GREAT NECK, N.Y.—Paul Rees documented a U.S.-Canadian initiative to challenge the world land speed record for rocket-powered automobiles.
Rees used the Canon’s EOS C300 digital cinema camera in Oregon’s Alvord Dry Lake Bed, a 12-mile-long salt flat where rocket-powered cars have broken the sound barrier.
The documentary is the brainchild of engineer Ed Shadle, who has spent the past 13 years building the North American Eagle, a wingless 1950’s Lockheed F-104A Starfighter jet on wheels. Shadle (who is also the driver), his collaborators and sponsors seek to break the world land speed record, held by a British team since 1999.
“This desert is coated with alkali dust and a couple of the other cinema cameras I used took in dust through their air intakes and overheated,” Rees said. Canon’s cooling design for the Super 35mm CMOS Imaging Sensor in the EOS C300 features an isolated sealed duct system. This prevents incoming air from spreading dust or foreign matter through the interior. The design also includes a quiet fan to avoid in-camera audio recording problems.
Rees said they also brought the camera in a helicopter to shoot 100 feet above the North American Eagle. “We also used the EOS C300 camera on a gyro-mount on a pursuit vehicle driving alongside the North American Eagle car.”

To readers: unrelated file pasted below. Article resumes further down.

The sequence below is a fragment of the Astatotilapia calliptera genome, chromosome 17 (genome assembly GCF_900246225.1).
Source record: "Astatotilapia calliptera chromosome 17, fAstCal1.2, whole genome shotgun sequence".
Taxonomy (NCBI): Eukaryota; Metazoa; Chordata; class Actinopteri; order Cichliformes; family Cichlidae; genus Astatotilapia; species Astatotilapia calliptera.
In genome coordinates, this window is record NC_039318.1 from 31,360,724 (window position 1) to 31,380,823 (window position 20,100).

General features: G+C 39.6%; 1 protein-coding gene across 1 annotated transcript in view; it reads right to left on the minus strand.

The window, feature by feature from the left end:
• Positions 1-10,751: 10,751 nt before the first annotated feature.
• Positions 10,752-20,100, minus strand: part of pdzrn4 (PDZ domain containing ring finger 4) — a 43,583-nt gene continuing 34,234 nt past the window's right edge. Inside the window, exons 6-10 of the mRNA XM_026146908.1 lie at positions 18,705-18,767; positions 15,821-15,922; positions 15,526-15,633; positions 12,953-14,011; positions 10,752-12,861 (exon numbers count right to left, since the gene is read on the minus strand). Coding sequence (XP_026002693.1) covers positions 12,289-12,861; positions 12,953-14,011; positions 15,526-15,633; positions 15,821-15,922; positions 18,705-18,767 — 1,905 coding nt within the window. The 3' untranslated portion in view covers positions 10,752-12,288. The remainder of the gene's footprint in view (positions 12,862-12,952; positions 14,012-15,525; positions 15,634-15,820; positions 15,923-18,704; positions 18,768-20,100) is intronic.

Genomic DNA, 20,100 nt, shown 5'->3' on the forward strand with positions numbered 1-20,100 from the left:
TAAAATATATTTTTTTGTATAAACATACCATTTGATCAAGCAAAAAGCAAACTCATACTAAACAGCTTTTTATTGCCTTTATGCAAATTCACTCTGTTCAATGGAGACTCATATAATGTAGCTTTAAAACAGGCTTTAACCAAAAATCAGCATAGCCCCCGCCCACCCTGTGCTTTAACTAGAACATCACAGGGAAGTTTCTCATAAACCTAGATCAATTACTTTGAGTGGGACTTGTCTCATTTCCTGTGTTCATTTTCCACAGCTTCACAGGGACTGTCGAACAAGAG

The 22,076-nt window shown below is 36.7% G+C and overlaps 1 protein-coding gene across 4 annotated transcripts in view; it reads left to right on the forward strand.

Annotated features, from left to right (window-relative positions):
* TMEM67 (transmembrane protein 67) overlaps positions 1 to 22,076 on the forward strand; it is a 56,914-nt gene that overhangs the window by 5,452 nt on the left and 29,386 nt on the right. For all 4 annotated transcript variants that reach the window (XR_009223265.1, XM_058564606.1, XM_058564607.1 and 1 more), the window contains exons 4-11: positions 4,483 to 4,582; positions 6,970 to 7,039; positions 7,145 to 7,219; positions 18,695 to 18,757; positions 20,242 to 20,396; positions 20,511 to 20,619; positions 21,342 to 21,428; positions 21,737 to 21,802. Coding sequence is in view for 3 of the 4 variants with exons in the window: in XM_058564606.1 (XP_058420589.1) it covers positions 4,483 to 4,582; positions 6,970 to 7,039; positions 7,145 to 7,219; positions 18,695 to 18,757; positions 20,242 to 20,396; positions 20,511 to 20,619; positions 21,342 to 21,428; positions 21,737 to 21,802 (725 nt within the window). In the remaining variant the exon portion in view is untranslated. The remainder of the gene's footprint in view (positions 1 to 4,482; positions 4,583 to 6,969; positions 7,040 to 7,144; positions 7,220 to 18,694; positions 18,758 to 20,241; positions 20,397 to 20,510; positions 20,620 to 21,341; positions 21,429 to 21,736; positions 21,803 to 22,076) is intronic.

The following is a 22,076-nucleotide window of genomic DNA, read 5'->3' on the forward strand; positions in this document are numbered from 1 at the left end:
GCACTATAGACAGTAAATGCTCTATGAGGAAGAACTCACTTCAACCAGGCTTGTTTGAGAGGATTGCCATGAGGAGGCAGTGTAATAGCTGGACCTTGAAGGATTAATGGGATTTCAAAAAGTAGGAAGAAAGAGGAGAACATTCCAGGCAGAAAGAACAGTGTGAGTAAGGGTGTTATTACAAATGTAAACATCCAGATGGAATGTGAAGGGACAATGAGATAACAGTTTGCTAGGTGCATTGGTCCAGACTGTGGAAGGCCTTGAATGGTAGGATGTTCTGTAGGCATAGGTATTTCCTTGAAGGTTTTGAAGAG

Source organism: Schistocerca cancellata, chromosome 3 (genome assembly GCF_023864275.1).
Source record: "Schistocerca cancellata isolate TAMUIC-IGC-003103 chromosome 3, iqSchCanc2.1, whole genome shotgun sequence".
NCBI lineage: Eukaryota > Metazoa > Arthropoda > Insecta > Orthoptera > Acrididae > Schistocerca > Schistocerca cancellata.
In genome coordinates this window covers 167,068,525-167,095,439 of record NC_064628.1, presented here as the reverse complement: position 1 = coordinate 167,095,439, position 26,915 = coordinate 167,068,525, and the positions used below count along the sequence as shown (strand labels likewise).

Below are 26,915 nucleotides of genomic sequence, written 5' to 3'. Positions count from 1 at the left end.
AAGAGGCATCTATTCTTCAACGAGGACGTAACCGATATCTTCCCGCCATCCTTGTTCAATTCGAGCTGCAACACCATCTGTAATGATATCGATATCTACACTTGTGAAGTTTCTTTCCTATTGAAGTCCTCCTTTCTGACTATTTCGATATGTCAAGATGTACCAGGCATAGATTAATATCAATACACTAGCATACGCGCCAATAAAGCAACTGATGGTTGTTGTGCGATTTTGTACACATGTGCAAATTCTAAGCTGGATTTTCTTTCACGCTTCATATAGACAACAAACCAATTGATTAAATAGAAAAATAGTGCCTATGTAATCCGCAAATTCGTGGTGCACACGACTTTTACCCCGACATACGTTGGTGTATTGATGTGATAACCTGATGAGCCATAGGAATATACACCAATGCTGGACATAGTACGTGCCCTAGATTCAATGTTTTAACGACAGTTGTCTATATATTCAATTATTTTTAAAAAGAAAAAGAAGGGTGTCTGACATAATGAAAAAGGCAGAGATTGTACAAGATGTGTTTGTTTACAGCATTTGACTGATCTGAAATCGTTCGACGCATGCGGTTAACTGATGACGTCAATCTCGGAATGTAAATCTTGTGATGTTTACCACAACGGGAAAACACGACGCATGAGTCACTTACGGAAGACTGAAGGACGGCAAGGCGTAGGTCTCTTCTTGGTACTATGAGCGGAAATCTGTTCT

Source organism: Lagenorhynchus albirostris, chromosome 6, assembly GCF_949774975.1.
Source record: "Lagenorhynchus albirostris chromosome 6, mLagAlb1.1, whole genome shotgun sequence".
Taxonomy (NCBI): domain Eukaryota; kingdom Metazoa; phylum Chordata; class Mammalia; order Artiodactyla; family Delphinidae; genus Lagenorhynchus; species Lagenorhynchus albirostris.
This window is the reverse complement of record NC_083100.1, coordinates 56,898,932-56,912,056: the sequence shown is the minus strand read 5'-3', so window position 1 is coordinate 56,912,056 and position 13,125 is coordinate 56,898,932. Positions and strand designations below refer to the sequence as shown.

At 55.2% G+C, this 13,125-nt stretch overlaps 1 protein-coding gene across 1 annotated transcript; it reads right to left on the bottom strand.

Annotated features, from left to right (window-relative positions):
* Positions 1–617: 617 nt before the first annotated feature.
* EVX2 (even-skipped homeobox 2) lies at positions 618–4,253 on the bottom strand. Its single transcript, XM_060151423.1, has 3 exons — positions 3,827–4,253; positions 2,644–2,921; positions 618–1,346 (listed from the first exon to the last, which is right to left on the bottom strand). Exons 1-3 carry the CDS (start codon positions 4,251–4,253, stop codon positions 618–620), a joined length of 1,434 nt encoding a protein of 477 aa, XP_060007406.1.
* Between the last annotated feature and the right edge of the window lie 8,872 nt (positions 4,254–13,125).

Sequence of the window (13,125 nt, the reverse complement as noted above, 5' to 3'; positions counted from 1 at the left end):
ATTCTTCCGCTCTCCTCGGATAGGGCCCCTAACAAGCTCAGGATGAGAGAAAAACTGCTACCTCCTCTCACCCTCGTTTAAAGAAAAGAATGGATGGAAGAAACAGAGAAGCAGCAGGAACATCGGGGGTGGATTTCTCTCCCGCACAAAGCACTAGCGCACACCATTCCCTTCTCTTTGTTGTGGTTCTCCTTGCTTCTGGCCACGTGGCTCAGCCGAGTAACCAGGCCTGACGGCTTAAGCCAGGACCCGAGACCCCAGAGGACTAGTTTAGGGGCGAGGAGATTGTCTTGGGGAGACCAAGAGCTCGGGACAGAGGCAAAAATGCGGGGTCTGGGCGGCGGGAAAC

Rees credits the low-light imaging capabilities of the EOS C300 digital cinema camera for capturing a scene to document the camaraderie. The Canon Super 35mm CMOS Sensor is engineered to deliver full 1920 x 1080 HD images. Combined with its Canon DIGIC DV III Image Processor and a 50 Mbps 4:2:2 MPEG-2 codec, the EOS C300 camera provides a selectable ISO range up to 20,000.
Accurate assessment of picture quality, composition, focus and color is accomplished using its built-in 0.52-inch, 1.55-megapixel adjustable-angle color electronic viewfinder. A removable combination control panel and 4-inch 1.23-megapixel LCD provides additional convenience.
“I prefer to rely on the EVF because of my background in stills, and the EVF diopter is adjustable plus or minus three,” said Rees. “The rubber eye cup seals out any stray light and all technical information can be hidden, leaving you free to go into your own visual world.”
The monitor can also display a waveform monitor, vectorscope and other screens.
The EOS C300 camera also has built-in ND up to six stops.
In post-production, the camera employs the industry-standard Material eXchange Format. The EOS C300 can be set to record in Canon Log, a gamma setting that is provided with the camera and helps to ensure capture of the full 12 T-stop exposure latitude of which the camera is capable. This image-data capacity provides the film-style dynamic range between shadows and highlights.
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